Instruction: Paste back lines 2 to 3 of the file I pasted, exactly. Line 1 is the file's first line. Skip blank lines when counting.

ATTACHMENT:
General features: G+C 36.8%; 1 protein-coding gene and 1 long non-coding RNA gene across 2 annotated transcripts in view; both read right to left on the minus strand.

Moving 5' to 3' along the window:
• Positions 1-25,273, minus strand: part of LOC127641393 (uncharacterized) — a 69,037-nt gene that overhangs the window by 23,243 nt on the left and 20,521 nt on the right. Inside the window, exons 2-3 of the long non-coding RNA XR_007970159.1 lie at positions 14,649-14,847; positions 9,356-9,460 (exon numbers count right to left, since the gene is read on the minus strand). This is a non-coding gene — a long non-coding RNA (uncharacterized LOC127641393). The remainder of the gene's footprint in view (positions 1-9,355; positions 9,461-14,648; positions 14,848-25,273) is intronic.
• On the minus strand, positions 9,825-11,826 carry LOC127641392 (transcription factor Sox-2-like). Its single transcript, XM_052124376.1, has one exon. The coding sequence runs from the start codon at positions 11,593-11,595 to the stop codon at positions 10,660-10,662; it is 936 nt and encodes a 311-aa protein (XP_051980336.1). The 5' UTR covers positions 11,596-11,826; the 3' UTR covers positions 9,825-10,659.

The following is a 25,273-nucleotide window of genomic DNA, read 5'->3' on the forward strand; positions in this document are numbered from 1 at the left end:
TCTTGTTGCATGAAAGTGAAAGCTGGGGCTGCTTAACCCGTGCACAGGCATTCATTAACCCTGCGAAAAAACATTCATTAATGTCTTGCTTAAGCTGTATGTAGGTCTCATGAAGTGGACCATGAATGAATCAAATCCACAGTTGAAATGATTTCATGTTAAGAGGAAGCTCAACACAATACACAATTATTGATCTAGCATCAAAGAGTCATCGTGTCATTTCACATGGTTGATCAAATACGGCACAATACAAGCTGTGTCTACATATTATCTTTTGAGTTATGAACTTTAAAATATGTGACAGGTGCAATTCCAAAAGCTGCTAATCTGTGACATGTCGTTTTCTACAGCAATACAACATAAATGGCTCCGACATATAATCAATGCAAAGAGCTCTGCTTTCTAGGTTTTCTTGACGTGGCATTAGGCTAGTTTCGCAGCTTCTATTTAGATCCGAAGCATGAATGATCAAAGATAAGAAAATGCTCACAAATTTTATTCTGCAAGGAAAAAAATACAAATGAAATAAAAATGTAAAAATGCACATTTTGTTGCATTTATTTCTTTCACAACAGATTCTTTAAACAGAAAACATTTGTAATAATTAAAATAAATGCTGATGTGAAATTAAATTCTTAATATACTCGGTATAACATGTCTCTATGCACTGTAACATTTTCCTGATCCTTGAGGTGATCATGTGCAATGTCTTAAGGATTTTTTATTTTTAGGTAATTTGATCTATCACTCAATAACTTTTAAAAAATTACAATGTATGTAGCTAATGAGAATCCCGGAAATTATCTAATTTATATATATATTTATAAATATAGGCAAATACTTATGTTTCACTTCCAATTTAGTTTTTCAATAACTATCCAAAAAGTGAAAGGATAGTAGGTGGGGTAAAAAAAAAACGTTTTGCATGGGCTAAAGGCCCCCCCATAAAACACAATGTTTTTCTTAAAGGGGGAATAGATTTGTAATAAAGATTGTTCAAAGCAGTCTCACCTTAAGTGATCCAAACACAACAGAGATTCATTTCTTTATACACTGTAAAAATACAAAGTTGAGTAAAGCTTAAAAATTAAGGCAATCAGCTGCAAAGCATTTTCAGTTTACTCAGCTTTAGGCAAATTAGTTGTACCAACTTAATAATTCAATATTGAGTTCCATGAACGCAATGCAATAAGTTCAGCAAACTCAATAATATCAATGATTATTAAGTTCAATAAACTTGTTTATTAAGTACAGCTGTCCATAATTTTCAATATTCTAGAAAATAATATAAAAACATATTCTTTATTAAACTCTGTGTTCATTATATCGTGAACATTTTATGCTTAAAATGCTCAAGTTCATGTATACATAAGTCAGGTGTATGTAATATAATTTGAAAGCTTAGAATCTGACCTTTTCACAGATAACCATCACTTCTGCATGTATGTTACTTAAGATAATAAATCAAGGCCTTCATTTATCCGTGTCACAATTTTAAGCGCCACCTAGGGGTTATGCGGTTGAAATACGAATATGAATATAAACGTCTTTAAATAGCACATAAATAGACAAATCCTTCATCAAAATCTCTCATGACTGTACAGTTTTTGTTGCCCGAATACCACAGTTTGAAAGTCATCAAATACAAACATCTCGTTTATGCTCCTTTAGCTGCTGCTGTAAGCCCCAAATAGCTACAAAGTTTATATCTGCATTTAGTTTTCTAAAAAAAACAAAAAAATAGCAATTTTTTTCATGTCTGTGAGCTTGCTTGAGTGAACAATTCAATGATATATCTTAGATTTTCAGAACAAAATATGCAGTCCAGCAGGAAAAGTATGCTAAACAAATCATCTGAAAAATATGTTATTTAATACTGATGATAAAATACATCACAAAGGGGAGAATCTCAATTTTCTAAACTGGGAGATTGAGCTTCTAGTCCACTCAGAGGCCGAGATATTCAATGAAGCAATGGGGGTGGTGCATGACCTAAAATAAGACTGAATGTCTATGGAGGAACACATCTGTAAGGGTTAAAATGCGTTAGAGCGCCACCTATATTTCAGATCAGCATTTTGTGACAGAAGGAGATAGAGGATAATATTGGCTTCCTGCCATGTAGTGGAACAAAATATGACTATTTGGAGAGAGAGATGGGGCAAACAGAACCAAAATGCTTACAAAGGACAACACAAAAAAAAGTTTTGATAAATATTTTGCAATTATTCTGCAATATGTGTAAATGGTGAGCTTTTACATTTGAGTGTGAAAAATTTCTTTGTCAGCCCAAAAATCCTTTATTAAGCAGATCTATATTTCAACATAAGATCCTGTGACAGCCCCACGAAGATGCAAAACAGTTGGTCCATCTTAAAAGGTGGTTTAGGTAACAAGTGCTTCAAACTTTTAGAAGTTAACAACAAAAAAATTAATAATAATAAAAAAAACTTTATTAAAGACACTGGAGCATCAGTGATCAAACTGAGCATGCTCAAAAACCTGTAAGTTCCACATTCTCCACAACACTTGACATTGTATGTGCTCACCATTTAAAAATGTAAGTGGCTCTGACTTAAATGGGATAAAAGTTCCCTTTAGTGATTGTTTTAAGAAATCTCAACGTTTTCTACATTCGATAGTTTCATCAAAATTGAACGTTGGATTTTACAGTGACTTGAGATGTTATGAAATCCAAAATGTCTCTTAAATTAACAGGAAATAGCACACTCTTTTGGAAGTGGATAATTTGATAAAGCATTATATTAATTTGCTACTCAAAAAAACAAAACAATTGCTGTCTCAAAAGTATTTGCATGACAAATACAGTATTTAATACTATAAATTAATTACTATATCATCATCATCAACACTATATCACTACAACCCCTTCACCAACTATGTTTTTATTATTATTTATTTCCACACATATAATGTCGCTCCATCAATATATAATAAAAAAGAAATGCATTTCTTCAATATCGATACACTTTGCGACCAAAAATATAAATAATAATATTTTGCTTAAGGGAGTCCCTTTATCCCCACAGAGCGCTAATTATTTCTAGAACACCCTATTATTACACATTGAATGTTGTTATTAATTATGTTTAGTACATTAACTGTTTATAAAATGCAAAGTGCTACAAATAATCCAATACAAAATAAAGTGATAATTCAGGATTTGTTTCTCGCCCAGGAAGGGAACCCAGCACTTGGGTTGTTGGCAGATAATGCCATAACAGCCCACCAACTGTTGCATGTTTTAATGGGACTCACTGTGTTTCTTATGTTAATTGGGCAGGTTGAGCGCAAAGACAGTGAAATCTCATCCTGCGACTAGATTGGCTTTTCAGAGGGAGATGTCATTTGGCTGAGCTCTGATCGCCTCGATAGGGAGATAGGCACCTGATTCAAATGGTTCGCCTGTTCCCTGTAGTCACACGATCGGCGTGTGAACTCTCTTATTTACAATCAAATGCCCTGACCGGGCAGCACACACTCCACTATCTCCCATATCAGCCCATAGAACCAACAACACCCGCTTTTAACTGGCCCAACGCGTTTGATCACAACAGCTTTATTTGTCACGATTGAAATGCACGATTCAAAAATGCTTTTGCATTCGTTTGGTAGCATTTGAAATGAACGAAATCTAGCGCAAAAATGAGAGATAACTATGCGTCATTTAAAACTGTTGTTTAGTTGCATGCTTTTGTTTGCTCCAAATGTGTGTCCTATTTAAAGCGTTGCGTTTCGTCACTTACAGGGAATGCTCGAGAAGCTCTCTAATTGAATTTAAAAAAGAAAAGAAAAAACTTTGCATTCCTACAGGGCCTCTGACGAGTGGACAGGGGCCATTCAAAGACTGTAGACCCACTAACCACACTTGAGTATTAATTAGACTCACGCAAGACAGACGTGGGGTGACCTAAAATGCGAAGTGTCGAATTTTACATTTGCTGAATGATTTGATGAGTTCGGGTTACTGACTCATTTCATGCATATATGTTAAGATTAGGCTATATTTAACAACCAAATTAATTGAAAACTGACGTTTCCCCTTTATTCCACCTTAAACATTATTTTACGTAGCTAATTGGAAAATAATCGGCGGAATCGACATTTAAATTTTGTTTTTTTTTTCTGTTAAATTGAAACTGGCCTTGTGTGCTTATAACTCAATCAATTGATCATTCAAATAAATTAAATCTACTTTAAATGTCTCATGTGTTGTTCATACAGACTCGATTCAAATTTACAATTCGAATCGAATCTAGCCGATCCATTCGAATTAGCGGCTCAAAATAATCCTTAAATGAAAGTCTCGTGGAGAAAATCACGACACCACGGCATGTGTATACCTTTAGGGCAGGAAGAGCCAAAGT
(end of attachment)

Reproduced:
Moving 5' to 3' along the window:
• Positions 1-25,273, minus strand: part of LOC127641393 (uncharacterized) — a 69,037-nt gene that overhangs the window by 23,243 nt on the left and 20,521 nt on the right. Inside the window, exons 2-3 of the long non-coding RNA XR_007970159.1 lie at positions 14,649-14,847; positions 9,356-9,460 (exon numbers count right to left, since the gene is read on the minus strand). This is a non-coding gene — a long non-coding RNA (uncharacterized LOC127641393). The remainder of the gene's footprint in view (positions 1-9,355; positions 9,461-14,648; positions 14,848-25,273) is intronic.